Either way, a request for highest & best just means they have more than one offer and they want to see who will give them the very best offer. Hint: they are looking for an all cash offer with no contingencies and a fast closing. An appraisal only matters if you make it matter. That is, if your offer included a finance contingency, which gives you the right to terminate the offer if the property appraises below the offer price, AND you cannot or will not make up the difference AND/OR the bank will not reduce the price.

Your Realtor can help put you in the best position to win the bidding war, but they cannot guarantee that you will win.


Dave Herren
Best Atlanta Properties
0 votes Thank Flag Link Fri Jul 19, 2013
It can depend. You should know that "Highest and Best' just means they want everyone involved to bring their best offer because of the competition this will often drive the price about list price. Highest and Best is very common in this market because of the low supply of inventory and multiple offers. Even though you put your off above list price doesn't mean that no one else did or didn't it just means they want everyone to know there is competition and now basically to have a mini bidding war. You should decide a price that is what you are comfortable with paying and if the appraisal comes back differently then you know you are or aren't comfortable with that amount. Some agents do list the home below market value on purpose to move the home fast and create and this type of situation. Good Luck!
0 votes Thank Flag Link Thu Jul 18, 2013
All good answers - Jill's answer is short and sweet, and correct.

As for appraisals, they are very much art and one mans opinion - they are not science. There can be a different value number based on who and what the appraisal has been ordered for - and guess what - the main source of data an appraiser uses, is the MLS! That is the most powerful database there is - and every agent has access to it - the work agents do actually creates the data everyone else uses. The key is in knowing how to use the data and critically - in being able to pick appropriate comps that are relevant - that is where appraisers are (at least in theory) supposed to be a little better than agents in arriving at value. However, I have had to contest appraisal based on inaccurate comps, and because relevant comps were left out that supported the price. Why were they left out - was the appraiser incompetent - did he have an attitude about the market, about real estate agents, was he biased too heavily in protecting the banks investor/note buyers - rather than reporting the real value? I don't know - each appraiser is a different individual.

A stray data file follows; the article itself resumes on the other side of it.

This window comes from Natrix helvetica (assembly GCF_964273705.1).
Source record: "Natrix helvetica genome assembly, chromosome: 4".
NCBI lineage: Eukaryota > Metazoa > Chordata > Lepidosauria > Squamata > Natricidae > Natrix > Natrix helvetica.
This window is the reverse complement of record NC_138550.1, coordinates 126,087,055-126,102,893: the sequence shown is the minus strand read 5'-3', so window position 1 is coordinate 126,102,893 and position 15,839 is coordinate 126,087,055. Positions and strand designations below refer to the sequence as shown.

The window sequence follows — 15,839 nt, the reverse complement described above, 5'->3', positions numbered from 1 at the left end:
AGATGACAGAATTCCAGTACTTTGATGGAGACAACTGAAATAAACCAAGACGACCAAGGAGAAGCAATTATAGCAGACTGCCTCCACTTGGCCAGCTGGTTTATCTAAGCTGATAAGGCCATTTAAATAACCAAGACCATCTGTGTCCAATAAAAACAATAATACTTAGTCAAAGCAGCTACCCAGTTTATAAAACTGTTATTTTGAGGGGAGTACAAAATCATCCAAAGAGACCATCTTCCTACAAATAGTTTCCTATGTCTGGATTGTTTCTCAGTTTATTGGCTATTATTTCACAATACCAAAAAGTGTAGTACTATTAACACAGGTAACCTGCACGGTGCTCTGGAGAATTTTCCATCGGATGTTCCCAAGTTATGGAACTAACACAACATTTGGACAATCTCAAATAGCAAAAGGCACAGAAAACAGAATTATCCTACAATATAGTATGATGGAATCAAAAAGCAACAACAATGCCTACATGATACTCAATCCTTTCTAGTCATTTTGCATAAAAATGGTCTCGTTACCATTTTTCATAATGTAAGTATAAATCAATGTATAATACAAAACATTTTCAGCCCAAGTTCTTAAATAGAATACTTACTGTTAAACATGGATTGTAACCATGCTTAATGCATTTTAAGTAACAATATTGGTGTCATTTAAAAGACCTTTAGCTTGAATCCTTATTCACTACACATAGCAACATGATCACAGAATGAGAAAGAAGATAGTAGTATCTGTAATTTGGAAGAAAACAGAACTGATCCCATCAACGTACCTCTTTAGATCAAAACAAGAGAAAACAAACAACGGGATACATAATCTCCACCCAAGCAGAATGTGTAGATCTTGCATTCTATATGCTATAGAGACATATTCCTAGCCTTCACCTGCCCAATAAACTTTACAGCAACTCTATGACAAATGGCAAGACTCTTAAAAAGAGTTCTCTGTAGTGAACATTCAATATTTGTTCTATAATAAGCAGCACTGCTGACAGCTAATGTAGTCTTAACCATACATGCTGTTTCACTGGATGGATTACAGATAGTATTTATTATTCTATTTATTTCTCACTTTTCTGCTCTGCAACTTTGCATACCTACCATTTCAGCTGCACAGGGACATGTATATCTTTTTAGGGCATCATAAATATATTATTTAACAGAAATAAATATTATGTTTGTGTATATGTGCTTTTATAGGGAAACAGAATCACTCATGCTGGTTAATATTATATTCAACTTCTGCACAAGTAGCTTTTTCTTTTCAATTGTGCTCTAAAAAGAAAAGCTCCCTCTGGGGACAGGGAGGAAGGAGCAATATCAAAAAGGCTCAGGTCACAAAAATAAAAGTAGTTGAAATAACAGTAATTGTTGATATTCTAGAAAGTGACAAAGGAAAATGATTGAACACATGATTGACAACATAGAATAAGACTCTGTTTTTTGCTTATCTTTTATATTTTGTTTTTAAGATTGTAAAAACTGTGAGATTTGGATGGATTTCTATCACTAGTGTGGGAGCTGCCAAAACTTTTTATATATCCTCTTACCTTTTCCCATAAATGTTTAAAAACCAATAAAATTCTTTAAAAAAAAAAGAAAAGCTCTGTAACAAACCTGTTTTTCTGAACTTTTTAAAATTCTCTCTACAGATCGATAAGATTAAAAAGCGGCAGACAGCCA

I will disagree with Annette's answer only in so far as the last line - if you want the home - don't just have a plan - clearly you don't have enough experience to deal with this on your own - especially up against the banks one-sided contracts - make sure you have a great buyers agent to help you and protect you.
0 votes Thank Flag Link Thu Jul 18, 2013
On HUD REO properties, they are almost always listed at the appraised value that the Seller obtained. When obtaining a mortgage, the Buyer's lender will order their own appraisal. The Seller's apprasial will have no impact on the 2nd one.

You would really need to speak with your Buyer's Agent about your specific sitation.

The seller asking for "Highest & Best" simply means there are at least to active offers. This means that each Buyer needs to re-evaluate their original offer based on how much they want the property. The Seller is under no obligation to reduce the sales price if the Buyer's appraisal comes in lower than the sales price.

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Sr Loan Officer
Prospect Mortgage
825 Juniper St NE, Atlanta, GA 30308
Office: (404) 591-2453
Apply Online at http://www.rodneymason.com
Licensed in Alabama & Georgia with over a decade of mortgage lending experience.

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0 votes Thank Flag Link Wed Jul 17, 2013